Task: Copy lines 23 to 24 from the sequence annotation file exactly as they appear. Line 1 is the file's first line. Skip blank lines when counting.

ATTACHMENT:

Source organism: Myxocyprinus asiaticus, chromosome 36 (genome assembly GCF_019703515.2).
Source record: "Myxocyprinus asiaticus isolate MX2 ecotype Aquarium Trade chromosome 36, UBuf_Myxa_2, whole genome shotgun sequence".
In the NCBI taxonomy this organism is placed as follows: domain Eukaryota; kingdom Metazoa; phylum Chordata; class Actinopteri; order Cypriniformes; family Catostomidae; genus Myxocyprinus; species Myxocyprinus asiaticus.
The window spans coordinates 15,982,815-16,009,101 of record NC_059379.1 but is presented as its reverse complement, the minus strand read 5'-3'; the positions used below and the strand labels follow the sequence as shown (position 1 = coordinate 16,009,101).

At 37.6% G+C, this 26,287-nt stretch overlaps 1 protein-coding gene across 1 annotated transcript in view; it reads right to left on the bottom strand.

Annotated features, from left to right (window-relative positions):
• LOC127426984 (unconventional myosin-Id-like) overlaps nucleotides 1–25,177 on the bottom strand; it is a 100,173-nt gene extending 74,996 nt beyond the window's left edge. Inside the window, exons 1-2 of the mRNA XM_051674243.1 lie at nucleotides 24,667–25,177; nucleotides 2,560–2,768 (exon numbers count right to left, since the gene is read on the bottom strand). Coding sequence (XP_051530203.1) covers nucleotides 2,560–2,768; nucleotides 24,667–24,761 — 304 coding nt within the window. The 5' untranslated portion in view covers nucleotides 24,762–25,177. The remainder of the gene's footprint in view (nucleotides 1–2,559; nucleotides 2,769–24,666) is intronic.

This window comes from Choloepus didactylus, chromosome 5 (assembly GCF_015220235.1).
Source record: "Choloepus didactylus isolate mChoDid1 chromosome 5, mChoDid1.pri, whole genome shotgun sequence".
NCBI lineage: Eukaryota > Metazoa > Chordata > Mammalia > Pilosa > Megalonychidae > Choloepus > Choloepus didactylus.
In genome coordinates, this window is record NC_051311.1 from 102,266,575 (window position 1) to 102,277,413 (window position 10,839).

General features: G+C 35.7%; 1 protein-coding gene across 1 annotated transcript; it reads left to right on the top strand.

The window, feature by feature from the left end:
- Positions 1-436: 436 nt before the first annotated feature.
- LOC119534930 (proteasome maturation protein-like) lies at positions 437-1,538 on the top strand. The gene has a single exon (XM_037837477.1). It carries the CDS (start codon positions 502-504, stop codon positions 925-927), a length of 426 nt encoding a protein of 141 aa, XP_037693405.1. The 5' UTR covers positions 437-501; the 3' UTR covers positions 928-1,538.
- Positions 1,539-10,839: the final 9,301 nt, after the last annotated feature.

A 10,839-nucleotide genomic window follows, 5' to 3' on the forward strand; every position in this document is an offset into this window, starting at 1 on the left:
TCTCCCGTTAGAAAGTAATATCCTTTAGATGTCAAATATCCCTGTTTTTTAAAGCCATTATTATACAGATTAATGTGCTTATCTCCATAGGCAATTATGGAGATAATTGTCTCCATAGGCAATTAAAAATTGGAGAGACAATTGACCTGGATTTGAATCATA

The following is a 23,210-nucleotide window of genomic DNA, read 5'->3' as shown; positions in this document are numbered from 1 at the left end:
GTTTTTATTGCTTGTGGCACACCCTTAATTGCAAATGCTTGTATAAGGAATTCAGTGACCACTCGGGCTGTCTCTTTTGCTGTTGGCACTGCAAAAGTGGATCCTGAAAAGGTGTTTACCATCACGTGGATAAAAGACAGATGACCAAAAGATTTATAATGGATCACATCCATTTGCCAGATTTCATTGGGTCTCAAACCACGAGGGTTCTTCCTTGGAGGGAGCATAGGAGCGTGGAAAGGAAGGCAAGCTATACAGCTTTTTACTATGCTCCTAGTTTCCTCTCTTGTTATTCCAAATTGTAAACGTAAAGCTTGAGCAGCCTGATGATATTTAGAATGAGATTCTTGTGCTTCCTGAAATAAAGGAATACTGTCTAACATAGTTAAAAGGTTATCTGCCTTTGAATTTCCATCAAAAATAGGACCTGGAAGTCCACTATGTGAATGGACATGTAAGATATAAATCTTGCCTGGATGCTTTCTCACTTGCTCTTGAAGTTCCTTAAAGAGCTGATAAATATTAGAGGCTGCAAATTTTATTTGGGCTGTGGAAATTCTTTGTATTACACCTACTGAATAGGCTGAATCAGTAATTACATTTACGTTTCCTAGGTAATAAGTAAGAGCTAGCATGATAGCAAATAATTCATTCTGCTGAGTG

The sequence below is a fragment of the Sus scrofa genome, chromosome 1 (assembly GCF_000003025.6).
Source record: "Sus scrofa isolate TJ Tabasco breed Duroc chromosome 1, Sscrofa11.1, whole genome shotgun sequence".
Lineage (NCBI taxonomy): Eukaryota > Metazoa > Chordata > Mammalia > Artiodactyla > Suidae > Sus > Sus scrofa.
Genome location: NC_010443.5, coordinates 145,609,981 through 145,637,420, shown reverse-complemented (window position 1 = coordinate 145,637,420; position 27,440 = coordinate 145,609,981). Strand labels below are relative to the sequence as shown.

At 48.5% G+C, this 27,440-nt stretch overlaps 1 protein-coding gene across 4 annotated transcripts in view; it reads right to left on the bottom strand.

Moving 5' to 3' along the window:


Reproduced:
Lineage (NCBI taxonomy): Eukaryota > Metazoa > Chordata > Mammalia > Artiodactyla > Suidae > Sus > Sus scrofa.
Genome location: NC_010443.5, coordinates 145,609,981 through 145,637,420, shown reverse-complemented (window position 1 = coordinate 145,637,420; position 27,440 = coordinate 145,609,981). Strand labels below are relative to the sequence as shown.